When I reach the museum, I am dripping with sweat. I rode my bicycle, not a good idea in Alabama. Not recommended for August, particularly when I am making a first impression. New to campus, of course, I get lost. Even though the campus art museum is on College Street, a main drag, I somehow wind up in one of those housing developments, the kind with overbuilt colonial homes and a naturey-name, that seem to be popping up in southern university towns. I had to call for directions.
Scott, the education curator, greets me, shows me the wash washroom, then takes me to the basement where the staff works and the collections are housed. She has left two Audubon prints on a big table. I am here to look over the prints, hopefully incorporate the museum’s holdings into a nature writing class for the coming Fall semester. We compare two illustrations of the same bird, the American Crow — an 1837 engraving by Robert Havell, from the first edition of John James Audubon’s Birds of America, and a lesser Julius Bien lithograph, completed in New York just before the Civil War. We talk about Audubon’s travels through antebellum America and nineteenth-century print culture. Scott explains the difference in quality between the Havell, pressed from a copper plate in London, and the Bien. For the uninitiated, Audubon print history can be a confusing mess: I know about the famous double elephant folio, which portrayed each bird appears to life, and the smaller octavo edition — or “poor man’s Audubon.” But a dizzying range of spurious editions have appeared since then, from a magisterial reproduction of the originals completed in 1971-72 (known as the Amsterdam edition), to the countless others reproduced on coffee mugs, hanging on hotel lobbies, available in gift shops, there’s even an Audubon flamingo on the flag at my racist neighbor’s house.
Scott (who is a she) gives me a jewelers glass to study the the Havell. I check my forehead for potential drips, then lean over the table. I hold back that I am not an Audubon fan; the famously life-sized waders, heads bent in ridiculous postures to preserve the scale, have always struck me as an exercise in egotism; the smaller hummingbirds and warblers are too busy. But this crow has a definite presence, a complexity of character, that warrants a closer look. A humped back dominates the image. With his right eye turned to the viewer, almost conspiratorial, the crow seems to smile.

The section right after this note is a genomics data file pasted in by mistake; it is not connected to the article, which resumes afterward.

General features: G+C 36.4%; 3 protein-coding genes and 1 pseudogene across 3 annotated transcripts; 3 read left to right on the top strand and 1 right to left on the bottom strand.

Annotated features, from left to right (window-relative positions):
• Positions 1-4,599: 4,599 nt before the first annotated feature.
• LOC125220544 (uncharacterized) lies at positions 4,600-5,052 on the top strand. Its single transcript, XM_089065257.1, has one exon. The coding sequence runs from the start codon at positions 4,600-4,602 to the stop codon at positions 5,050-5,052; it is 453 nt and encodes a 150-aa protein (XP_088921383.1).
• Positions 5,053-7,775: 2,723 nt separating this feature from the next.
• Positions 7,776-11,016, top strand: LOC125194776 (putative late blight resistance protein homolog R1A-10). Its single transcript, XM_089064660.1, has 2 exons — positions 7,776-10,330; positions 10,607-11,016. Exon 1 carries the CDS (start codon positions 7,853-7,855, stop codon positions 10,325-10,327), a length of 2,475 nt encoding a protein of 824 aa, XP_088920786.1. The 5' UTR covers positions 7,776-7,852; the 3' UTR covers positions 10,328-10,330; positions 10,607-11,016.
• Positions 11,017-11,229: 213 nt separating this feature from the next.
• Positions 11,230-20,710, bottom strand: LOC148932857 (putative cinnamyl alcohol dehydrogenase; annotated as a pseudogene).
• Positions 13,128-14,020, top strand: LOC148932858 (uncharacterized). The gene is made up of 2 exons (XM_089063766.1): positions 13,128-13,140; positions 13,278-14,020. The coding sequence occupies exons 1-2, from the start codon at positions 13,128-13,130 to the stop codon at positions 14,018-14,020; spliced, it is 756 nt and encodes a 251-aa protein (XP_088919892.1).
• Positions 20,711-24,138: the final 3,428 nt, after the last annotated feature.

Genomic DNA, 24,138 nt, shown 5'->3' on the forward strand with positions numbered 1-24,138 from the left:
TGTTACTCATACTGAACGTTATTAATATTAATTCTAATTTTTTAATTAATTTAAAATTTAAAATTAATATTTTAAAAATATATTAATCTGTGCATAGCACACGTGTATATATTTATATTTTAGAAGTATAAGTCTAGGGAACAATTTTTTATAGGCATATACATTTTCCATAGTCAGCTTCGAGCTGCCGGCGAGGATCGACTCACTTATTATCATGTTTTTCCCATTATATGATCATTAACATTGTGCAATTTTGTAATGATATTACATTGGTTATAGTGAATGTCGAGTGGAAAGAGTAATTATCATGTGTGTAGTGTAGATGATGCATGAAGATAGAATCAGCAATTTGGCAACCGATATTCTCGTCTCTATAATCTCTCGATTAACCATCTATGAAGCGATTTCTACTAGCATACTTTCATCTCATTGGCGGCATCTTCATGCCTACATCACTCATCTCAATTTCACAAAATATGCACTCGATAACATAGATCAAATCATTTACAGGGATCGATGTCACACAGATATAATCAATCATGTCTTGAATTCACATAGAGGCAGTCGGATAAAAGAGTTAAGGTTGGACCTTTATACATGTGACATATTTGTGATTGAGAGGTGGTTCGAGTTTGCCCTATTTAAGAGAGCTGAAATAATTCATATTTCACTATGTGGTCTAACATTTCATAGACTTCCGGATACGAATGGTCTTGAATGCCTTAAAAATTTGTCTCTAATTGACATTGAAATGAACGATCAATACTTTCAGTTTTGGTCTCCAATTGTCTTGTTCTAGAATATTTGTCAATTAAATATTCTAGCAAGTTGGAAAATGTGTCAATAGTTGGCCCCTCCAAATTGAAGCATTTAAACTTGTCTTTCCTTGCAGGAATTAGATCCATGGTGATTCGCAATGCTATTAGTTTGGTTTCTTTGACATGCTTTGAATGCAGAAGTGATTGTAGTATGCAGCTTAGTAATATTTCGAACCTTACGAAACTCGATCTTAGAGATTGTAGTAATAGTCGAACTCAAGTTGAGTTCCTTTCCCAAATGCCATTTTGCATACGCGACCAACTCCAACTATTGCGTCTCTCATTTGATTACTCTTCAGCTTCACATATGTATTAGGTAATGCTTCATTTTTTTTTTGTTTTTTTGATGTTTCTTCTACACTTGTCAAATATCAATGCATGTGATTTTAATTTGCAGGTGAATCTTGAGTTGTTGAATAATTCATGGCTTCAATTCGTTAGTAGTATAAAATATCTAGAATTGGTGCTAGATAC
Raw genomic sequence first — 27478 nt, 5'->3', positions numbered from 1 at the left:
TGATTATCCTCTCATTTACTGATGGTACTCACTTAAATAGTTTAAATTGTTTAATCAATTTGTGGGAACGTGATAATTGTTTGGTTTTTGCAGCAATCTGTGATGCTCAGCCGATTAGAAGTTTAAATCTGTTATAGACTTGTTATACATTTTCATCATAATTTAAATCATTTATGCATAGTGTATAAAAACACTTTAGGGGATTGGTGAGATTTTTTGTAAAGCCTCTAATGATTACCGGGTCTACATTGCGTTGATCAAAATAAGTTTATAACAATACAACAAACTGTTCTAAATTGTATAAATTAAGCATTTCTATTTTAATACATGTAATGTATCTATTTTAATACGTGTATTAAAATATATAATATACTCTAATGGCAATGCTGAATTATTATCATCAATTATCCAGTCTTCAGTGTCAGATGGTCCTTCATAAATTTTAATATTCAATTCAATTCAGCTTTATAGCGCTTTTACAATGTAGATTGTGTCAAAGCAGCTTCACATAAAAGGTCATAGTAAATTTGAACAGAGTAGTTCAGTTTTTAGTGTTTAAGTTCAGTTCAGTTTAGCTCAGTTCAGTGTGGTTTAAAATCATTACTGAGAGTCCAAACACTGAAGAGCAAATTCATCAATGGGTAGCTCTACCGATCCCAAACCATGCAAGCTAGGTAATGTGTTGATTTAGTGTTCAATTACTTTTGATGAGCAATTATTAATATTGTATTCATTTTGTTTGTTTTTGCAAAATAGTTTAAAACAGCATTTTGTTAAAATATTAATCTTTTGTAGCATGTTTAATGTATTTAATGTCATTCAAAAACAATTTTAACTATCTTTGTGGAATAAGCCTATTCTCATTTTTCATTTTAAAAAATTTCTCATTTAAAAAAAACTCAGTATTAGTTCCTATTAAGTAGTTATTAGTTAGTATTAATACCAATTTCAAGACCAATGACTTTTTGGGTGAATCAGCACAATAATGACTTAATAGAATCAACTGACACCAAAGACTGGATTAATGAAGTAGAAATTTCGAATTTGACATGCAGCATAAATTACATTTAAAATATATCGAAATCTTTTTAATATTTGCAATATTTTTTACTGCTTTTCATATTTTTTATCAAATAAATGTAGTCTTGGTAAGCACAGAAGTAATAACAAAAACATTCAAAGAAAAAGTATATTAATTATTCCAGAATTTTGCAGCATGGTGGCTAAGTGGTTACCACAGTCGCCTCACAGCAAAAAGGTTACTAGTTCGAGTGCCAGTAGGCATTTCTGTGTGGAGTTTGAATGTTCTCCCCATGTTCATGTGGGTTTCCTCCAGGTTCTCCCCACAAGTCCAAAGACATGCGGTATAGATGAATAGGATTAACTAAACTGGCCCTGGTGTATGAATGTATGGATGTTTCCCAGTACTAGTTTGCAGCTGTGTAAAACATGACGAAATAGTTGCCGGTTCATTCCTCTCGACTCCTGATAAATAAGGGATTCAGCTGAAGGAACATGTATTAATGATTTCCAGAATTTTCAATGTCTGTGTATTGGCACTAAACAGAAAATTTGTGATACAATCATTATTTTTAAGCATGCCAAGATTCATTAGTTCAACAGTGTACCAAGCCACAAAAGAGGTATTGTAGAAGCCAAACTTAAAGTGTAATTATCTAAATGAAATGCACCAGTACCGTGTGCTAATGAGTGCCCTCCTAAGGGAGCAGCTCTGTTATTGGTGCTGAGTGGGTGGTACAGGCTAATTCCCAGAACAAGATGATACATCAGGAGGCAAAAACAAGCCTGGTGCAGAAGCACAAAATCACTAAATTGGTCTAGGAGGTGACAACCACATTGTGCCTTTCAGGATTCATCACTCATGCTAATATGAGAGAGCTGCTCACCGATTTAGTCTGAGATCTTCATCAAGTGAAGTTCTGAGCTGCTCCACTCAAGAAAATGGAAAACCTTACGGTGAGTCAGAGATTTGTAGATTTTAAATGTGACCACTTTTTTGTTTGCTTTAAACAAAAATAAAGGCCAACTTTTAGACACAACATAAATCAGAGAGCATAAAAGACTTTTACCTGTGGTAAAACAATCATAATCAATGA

Birds do not smile, of course. Still, the curve of the beak hints at sinister if understandable intentions. At his best, Audubon could create identification with a bird. The setting adds to the resonance. Audubon drew the crow against a black walnut — a nut whose fruit, or pericarp, can leave a stubborn tannin stain on one’s fingertips. Framed against the deep arch of the crow’s back sits a hummingbird nest, two tiny eggs there for the taking, vulnerable on this solitary branch.
I study the wing. I remind myself to savor the moment. There are times when the job of a college professor brings unarguable privilege. (With the flash of an id card, I can skip the line at the Library of Congress, where I once left a letter in the bed of a photocopier; the librarian let me carry on with my research.) This day, after arriving late and smelling like a pair dirty socks, I inspect a print worth my next few paychecks, even though I know nothing little about its author. Under the engraved black lines of the right wing lies a deep blue wash, some green or purple, almost indigo.
Audubon’s illustration reminds me of another crow — a pet bird named Tom that was trained by William Bartram, recounted in a little-known sketch called “Anecdotes of an American Crow.” It was my research in William Bartram that take me here. In 2010 I co-edited volume a collection of papers that brought much stress but unexpected rewards, William Bartram, the Search for Nature’s Design: Selected Art, Letters, and Unpublished Writings. A few months earlier, when I received an unexpected email inviting me to Auburn University, it was in recognition for this book. William Bartram was most famous for a book of travel that he took through the southern colonies and Indian territories right before the American revolution — a book with a long title simply called Travels. Most people know Bartram through that one work. My co-editor and I, however, recovered a huge amount of material from the long span of Bartram’s life. We brought to light unnoticed drawings, letters, philosophical essays, a diary from his garden and papers from his family’s business. Bartram was born in 1739, in a little village outside Philadelphia called Kingsessing, and he died in 1823, at his home, under a pear tree planted decades earlier by his father.
When I study the Havell print at Auburn, I think not only about the lonely and arresting crow, but also about nests. I am alone in Alabama, away from my wife and out son until the week after Thanksgiving. Efforts to settle our boy in an Auburn middle school failed; we would have to split for several months, together only on weekends. The Auburn gig strips me from my nest. I feel like the crow.